Tied up in Idlib: Turkey runs the risk of losing Northern Cyprus

Tied up in Idlib: Turkey runs the risk of losing Northern Cyprus

The longer Turkey remains tied up in Syria (or rather, in Idlib), according to Rear Admiral in retirement Mustafa Özbey, the more serious problems it will face in the near future.  Presidential elections will be held in the Turkish Republic of Northern Cyprus on April 26. The position of Ankara in the Eastern Mediterranean will depend on who wins.

“At the moment, the country’s agenda and limited resources are being prioritized in Syria through Idlib. The Eastern Mediterranean and Cyprus are, however, of equally vital importance for Turkey. Turkey does not have the luxury of not paying attention to the TRNC and focusing entirely on Syria. The election in the TRNC is closely related with Turkey’s future, too, and should be put on the agenda within a short time frame.”

Özbey underlined that Turkey’s enemies are concentrating their forces near Cyprus. It should be noted that not long ago France sent its only aircraft carrier, the Charles de Gaulle, to the coast of the island. The military of the Greek part of Cyprus conducted exercises with the French. At the same time, Paris is trying to strengthen its position in Libya.

It is noteworthy that the influential Libyan Interior Minister Fathi Bashaga, who recently said that he had nothing against France, visited Paris.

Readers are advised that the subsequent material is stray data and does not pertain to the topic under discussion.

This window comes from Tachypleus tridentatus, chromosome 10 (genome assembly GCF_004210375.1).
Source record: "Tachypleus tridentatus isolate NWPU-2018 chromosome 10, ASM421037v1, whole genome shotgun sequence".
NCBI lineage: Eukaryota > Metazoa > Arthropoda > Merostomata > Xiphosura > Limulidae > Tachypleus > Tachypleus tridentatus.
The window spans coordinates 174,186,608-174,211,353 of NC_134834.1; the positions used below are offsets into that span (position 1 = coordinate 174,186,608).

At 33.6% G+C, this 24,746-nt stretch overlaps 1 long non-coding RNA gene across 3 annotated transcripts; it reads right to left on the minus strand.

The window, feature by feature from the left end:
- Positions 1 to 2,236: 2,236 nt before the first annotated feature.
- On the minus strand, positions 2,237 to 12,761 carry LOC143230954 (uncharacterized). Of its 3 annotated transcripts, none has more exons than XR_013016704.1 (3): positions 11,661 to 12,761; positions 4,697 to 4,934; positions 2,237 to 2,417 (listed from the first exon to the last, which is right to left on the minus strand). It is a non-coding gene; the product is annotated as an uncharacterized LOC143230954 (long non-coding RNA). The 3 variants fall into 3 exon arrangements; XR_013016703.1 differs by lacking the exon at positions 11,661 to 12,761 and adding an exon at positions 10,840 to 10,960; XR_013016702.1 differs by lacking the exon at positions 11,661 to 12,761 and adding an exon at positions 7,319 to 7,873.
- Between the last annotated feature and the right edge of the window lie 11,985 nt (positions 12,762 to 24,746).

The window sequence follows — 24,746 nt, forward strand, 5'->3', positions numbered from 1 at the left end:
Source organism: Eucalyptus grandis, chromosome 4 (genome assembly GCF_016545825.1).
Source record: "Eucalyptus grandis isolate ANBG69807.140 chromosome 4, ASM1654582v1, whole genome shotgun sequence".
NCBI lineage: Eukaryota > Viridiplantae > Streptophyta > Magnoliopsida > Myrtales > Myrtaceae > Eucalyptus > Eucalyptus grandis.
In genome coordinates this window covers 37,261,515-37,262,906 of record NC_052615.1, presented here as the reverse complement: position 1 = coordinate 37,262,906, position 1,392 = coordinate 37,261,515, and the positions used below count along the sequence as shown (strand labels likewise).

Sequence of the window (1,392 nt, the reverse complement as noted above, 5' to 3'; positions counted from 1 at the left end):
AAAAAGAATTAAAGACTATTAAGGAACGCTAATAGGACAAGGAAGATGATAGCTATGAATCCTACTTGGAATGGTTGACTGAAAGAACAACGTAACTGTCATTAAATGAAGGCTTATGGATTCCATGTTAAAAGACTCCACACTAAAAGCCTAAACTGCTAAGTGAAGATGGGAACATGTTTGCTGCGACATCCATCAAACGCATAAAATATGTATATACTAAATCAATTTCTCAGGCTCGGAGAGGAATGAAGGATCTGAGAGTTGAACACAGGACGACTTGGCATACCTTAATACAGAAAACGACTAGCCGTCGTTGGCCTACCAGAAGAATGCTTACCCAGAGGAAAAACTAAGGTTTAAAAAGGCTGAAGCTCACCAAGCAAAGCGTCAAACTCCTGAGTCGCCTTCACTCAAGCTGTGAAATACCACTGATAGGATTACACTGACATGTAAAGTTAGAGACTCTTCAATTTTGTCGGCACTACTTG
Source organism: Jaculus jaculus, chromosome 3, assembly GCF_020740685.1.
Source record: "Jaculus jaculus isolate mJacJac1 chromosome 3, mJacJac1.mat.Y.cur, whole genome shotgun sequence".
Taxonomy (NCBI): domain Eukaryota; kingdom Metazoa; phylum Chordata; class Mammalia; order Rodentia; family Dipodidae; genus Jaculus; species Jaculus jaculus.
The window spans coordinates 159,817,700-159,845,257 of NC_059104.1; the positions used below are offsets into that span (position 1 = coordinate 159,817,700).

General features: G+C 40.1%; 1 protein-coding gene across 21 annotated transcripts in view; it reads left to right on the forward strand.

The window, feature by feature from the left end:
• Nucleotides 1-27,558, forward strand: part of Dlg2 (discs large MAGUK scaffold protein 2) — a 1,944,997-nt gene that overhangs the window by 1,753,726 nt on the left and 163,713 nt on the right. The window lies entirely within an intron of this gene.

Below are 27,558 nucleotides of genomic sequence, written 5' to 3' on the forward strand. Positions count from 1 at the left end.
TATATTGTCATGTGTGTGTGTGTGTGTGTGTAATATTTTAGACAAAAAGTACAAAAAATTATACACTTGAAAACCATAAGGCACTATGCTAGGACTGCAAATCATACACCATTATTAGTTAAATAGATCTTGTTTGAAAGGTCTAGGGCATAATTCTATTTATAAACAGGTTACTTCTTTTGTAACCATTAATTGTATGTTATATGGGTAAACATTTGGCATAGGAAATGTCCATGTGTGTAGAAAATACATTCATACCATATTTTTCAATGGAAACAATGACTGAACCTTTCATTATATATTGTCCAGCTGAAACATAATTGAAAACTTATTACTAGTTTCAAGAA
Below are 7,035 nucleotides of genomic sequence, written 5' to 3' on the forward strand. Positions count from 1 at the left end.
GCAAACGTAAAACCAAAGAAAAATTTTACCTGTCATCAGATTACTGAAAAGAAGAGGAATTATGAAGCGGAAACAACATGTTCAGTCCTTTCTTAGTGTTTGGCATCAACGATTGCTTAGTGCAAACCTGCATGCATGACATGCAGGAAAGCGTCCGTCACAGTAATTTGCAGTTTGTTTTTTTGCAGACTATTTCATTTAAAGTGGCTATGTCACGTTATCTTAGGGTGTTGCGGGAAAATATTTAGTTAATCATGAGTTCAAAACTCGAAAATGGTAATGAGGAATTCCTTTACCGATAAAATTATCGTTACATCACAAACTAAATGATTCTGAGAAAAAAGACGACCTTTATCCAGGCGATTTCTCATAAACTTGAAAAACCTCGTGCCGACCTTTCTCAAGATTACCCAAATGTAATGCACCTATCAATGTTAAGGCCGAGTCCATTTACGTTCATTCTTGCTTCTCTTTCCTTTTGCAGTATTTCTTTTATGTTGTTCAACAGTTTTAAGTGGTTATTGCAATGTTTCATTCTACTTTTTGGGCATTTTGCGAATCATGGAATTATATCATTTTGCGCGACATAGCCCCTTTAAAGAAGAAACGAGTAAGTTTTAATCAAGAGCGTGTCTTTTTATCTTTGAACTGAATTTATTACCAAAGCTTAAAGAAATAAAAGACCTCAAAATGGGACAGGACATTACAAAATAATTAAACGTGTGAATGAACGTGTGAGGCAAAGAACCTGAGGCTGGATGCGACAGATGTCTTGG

Recently, he made statements about the possibility of the creation of an American base in Libya. Both France and the US are against Turkish claims to the Eastern Mediterranean. Thus, despite the seeming strength of Turkey’s position in Libya, everything remains unclear.

Özbey himself notes only that “A great effort  is being exerted to secure an agreement making Maritime Zones between Turkey and Libya non-functional.”

Cypriot contradictions

Under these circumstances, control over Northern Cyprus is particularly important for Turkey. But here too, perhaps surprisingly, things are not going very well for Ankara.

In October 2019, Mustafa Akıncı, President of the Turkish Republic of Northern Cyprus, expressed his disapproval of the Turkish operation in Syria on his Facebook page. In February, Akinci made several other statements in an interview with the British newspaper the Guardian, opposing Turkish policy.

Thus, Akinji stressed that the Cyprus issue should be resolved in a hurry. According to him, it is possible to achieve unification of the island with the help of a “fair” federal government.

If this does not happen, according to Akinci, the North of Cyprus will increasingly depend on Ankara and may eventually be absorbed as a de facto Turkish province.

He sees the future of the TRSK within the Southern Cyprus Federation and the EU.

The statements caused uproar among Turkish politicians, including President Erdogan, who said that Akinci ‘s comments were “insult to the struggle of the previous presidents Rauf Denktash and Fazil Kucuk.” Turkish Foreign Minister Mevlut Cavusoglu called the President of TRSK “untrustworthy politician.”

This position de facto nullifies all of Turkey’s attempts to gain a foothold in the eastern Mediterranean, appealing to the rights of the Turkish community of Cyprus.